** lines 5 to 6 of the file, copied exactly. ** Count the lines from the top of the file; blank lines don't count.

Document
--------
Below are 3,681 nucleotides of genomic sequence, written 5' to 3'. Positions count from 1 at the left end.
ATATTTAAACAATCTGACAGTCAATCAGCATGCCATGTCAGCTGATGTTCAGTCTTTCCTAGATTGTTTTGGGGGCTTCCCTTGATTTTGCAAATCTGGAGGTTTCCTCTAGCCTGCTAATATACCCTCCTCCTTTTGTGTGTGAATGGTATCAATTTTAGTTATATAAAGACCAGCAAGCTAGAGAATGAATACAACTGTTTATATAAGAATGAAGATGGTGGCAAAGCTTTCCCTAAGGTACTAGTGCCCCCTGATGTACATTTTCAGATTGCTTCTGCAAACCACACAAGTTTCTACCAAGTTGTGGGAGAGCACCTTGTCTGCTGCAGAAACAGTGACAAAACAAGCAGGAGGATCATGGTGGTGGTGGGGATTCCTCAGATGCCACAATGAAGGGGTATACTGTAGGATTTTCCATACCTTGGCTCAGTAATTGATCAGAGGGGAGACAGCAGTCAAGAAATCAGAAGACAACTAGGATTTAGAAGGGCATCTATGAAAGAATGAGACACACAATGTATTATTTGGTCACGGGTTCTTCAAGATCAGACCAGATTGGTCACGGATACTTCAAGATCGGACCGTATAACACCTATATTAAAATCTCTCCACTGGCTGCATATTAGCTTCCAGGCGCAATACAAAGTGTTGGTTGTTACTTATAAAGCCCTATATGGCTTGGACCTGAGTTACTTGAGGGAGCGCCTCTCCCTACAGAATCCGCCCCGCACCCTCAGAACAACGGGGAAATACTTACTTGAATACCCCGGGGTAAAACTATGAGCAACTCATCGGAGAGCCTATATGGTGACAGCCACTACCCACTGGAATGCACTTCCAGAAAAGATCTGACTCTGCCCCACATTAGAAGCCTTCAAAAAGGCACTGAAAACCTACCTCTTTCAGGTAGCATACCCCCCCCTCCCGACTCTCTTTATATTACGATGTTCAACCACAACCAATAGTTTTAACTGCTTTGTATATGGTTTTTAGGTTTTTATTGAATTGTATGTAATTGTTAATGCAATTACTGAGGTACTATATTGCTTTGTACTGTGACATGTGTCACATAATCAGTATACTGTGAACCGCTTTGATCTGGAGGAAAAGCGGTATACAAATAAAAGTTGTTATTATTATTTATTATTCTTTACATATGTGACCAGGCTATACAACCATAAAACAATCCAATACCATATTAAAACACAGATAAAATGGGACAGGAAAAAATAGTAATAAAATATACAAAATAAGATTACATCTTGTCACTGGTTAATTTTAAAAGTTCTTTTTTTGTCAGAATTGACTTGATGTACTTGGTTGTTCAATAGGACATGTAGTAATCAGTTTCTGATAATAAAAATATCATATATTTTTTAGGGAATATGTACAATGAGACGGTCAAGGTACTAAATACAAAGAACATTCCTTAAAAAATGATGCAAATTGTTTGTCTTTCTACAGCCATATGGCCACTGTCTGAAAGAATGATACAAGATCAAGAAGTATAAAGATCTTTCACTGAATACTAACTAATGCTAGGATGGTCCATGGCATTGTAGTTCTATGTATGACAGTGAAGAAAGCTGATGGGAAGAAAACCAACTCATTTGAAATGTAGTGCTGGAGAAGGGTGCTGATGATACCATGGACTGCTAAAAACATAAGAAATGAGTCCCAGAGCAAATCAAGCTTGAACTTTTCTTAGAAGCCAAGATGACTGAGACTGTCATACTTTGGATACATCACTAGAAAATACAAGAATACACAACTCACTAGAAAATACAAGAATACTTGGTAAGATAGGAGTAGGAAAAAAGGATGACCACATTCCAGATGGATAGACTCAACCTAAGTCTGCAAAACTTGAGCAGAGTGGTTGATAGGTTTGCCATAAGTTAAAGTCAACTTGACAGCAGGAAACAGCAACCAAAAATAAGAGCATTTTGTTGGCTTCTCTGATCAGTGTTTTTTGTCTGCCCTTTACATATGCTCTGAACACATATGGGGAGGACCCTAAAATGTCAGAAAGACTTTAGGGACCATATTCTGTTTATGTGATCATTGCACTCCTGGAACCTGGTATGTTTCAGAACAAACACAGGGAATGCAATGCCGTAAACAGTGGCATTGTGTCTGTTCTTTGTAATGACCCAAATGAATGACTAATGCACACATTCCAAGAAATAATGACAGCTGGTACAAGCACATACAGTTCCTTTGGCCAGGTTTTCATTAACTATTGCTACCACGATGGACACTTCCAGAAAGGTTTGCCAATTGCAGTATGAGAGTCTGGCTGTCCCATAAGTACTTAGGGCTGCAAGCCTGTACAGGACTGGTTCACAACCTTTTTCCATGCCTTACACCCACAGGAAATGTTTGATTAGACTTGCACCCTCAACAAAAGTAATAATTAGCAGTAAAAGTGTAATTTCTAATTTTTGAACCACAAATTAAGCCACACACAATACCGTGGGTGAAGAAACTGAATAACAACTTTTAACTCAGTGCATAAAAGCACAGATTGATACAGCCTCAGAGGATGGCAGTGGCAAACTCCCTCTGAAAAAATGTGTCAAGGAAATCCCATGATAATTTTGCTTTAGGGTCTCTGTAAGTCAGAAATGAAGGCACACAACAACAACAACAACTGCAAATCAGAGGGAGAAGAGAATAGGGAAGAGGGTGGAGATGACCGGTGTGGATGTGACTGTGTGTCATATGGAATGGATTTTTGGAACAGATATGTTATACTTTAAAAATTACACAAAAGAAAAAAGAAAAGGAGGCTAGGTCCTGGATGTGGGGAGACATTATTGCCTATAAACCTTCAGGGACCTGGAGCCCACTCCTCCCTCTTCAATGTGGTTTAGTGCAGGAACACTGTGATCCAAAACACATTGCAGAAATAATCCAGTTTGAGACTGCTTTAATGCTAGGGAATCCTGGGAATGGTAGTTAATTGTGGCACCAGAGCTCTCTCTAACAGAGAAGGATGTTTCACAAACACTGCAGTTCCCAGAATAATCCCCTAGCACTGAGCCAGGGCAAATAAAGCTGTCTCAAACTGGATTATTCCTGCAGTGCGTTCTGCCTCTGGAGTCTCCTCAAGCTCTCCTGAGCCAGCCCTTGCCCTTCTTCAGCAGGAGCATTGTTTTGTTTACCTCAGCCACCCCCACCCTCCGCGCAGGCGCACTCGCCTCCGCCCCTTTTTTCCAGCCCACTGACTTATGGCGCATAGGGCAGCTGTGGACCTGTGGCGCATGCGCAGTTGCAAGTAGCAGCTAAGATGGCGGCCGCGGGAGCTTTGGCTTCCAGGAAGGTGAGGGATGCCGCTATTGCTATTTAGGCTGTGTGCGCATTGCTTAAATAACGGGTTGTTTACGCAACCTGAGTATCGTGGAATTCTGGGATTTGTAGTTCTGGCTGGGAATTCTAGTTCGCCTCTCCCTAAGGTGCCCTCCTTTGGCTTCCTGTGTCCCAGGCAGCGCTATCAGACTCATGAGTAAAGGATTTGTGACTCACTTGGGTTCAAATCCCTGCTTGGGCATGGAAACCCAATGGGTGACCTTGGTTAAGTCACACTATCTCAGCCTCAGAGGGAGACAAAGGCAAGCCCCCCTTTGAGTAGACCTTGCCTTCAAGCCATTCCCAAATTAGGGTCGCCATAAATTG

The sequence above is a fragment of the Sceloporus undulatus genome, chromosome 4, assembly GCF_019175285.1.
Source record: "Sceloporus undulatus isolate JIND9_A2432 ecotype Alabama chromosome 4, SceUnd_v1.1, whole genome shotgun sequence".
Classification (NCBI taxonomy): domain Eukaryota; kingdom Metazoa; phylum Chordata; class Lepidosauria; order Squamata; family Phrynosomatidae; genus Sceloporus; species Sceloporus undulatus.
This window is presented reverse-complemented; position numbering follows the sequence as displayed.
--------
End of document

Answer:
Classification (NCBI taxonomy): domain Eukaryota; kingdom Metazoa; phylum Chordata; class Lepidosauria; order Squamata; family Phrynosomatidae; genus Sceloporus; species Sceloporus undulatus.
This window is presented reverse-complemented; position numbering follows the sequence as displayed.